Pool B


Australia start in Amsterdam only two points behind New Zealand, but massively behind on points difference. Realistically their only hope for the title will be for New Zealand to lose in the quarter or semi finals, and - as the only team likely achieve that knock-out blow are Australia - this may make Tim Walsh's pool game selections interesting.

In truth, Australia have not quite matched the consistency of their trans-Tasman rivals, with four defeats overall in the series - two against Canada (including the crucial semi-final defeat in Atlanta), one against England, and the final against New Zealand in China - though their record against New Zealand overall shows a 2-1 advantage.

Ellia Green and Nikki Etheridge return, but three key players are still out with injury, including teenage sensation Tiana Penitani. However, Australia do have the leading individual points scorer Emilee Cherry, and 2010 XVs World Cup star Nicole Beck is again selected, looking to make her mark after a quiet return to the colours in China.

A great debut season for Walsh whatever the result this weekend. 


Sitting joint fourth in the table with England,  a top four finish will be Russia’s out and out aim in Amsterdam, though so too will putting a poor tournament in China behind them.

Beating Spain for 7th place there will not have been part of the Russian plan where ultimately they were knocked out of the Cup by a rapidly progressing Fijian team - and what a shame it is that we won’t see them again this weekend.

Russia have enough talent and experience by now to pressurise any nation and their clash with Australia (who they beat in Amstredam last year) should be a real highlight in this pool and they will be confident against the French and South Africans.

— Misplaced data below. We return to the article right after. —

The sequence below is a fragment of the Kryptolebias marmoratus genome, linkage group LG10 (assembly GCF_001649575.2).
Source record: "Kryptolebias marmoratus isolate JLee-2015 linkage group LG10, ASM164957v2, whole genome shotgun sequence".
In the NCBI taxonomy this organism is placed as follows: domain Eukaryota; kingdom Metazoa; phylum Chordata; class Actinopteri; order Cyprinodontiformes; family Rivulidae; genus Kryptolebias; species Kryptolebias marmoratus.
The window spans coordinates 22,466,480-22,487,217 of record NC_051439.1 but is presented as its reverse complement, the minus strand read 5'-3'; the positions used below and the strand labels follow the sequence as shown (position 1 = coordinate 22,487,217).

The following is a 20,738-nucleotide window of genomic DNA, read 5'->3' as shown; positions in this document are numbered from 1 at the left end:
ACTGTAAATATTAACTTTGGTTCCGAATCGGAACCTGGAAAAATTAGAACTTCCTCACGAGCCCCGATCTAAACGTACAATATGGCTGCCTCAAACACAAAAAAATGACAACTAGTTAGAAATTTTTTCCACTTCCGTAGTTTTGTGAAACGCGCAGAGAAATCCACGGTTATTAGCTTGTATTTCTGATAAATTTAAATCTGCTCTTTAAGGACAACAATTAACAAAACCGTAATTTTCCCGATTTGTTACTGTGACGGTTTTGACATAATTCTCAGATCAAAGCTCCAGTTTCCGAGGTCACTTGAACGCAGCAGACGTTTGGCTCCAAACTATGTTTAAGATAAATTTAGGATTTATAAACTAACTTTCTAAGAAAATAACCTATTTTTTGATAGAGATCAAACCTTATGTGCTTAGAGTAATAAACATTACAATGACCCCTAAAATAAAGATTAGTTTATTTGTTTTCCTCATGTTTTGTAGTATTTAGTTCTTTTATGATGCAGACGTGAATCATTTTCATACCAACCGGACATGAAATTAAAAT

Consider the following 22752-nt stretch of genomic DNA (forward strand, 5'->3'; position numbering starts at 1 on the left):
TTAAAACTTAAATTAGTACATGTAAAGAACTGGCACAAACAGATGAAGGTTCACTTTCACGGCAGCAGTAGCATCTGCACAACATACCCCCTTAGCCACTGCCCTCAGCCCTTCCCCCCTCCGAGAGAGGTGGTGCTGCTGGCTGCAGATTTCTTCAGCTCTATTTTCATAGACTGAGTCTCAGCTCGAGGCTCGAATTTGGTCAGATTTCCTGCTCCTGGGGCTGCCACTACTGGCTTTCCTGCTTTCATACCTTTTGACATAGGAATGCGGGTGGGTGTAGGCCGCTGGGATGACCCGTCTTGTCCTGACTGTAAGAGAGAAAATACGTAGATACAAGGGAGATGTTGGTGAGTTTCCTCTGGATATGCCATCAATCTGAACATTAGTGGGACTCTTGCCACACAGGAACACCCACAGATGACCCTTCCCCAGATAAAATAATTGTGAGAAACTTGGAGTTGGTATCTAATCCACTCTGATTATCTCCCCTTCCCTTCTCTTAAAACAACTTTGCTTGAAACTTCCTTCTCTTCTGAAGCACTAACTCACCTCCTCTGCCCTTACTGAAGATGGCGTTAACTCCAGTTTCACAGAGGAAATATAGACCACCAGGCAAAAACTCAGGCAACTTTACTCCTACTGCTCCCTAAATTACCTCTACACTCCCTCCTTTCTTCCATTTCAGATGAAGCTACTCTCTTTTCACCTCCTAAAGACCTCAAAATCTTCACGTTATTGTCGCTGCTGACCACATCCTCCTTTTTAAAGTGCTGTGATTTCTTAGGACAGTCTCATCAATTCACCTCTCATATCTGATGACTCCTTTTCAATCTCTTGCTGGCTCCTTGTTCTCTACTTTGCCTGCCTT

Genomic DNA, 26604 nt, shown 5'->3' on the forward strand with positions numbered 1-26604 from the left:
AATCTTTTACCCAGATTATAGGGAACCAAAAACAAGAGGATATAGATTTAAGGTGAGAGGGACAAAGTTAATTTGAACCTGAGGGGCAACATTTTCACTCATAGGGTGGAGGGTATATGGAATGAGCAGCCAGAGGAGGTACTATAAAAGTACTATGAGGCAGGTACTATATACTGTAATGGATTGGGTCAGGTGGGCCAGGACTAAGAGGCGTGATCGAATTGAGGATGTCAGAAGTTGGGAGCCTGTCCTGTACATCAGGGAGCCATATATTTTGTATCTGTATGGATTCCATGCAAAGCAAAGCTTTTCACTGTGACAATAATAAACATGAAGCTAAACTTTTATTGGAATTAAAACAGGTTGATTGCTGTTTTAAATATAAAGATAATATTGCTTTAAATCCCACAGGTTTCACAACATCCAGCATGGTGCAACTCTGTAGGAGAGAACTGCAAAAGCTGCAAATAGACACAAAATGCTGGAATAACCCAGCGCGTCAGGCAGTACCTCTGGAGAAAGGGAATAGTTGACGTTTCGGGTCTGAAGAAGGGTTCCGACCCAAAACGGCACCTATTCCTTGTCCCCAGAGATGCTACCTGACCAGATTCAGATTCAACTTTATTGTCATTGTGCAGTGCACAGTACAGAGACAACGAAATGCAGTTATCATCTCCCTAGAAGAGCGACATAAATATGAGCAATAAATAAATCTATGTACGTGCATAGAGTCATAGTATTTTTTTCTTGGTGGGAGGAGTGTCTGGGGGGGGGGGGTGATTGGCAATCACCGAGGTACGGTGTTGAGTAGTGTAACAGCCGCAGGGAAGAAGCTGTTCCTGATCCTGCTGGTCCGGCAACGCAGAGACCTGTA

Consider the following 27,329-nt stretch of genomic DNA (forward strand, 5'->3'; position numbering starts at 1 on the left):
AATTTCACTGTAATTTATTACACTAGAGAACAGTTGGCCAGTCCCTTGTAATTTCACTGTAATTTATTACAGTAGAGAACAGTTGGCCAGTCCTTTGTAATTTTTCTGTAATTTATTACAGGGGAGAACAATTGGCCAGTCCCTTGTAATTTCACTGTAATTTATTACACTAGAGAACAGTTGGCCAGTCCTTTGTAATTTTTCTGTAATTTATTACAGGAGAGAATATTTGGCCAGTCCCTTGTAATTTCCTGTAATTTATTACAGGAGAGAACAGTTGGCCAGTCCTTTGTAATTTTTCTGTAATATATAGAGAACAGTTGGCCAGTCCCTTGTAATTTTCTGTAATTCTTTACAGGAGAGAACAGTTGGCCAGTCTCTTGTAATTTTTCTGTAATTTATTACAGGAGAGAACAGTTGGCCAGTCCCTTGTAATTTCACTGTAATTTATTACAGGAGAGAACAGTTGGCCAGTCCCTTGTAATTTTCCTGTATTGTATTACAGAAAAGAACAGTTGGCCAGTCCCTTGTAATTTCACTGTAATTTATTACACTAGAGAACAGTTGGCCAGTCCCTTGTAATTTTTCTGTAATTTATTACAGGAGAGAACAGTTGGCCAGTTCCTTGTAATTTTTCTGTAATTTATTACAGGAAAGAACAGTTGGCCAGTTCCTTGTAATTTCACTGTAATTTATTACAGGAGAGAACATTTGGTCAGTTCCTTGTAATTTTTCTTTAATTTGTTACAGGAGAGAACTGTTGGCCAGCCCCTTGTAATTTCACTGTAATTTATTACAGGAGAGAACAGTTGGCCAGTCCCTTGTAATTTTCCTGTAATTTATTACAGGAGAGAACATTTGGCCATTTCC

With so few players - Russia has fewer registered adults than any of their rivals - and the size of the country spotting new talent can be a challenge, but the timing of the Amsterdam tournament is also good for Russia. Their outdoor season has just started and and all of the major women's teams met in the first round of their club sevens series last month, so the coaching staff will have seen the entire squad in action - and may have spotted new talent as well. 


France's aim is a core place for 2014/15 and Amsterdam is crucial preparation for the European Top 12 series and then, if all goes well, the core qualifier, which France have applied to host in September.

It is a commitment to sevens rugby that has come rather later to the FFR than for most of their competitors, but it is nonetheless a target they have the ability to achieve. Their commitment has even included reorganising season so that it now ends with the club sevens, instead of starting with it.

Only Lina Guerin is unavailable from the squad that reached the quarter-finals in China, which was achieved on the back of good performances against both Russia and Canada who they meet again here. They also beat South Africa, their third opponent, in the Hong Kong semi-finals. 

South Africa

Fresh from their victory in the Confederation of African tournament (CAR) in Kenya, South Africa travel to Amsterdam with some momentum behind them. They also competed recently in Hong Kong, so unlike some other non core teams, they have plenty of game time under their belts. 

In being paired with two of the strongest sides on the circuit though - Australia and Russia - they face a tough ask in their pool. 

Interestingly South Africa also warmed up for this tournament with a game against the national XV team and having always provided huge physicality in the short form of the game,  expect this style to continue this weekend.  There are lots of new faces in this squad but also captain Zenay Jordaan will provide huge quality and experience. 

Pool C


The only team even mathematically capable of stopping a southern hemisphere series win, in practice Canada look certain to finish third in the series overall. Right back on form now, it will be a podium position that will be fully deserved in a year that has seen them reach all four semi-finals to date, as well as the final in Atlanta.

It is very difficult to see them failing to finish in the top four in Amsterdam, especially with Ghislane Landry returning after missing out in China, though this is balanced by the absence of Ashley Stacey. One interesting addition to the squad is the presence of fifteens star Kayla Mack, who makes her first sevens appearence after impressing coach John Tait with her improved speed and fitness.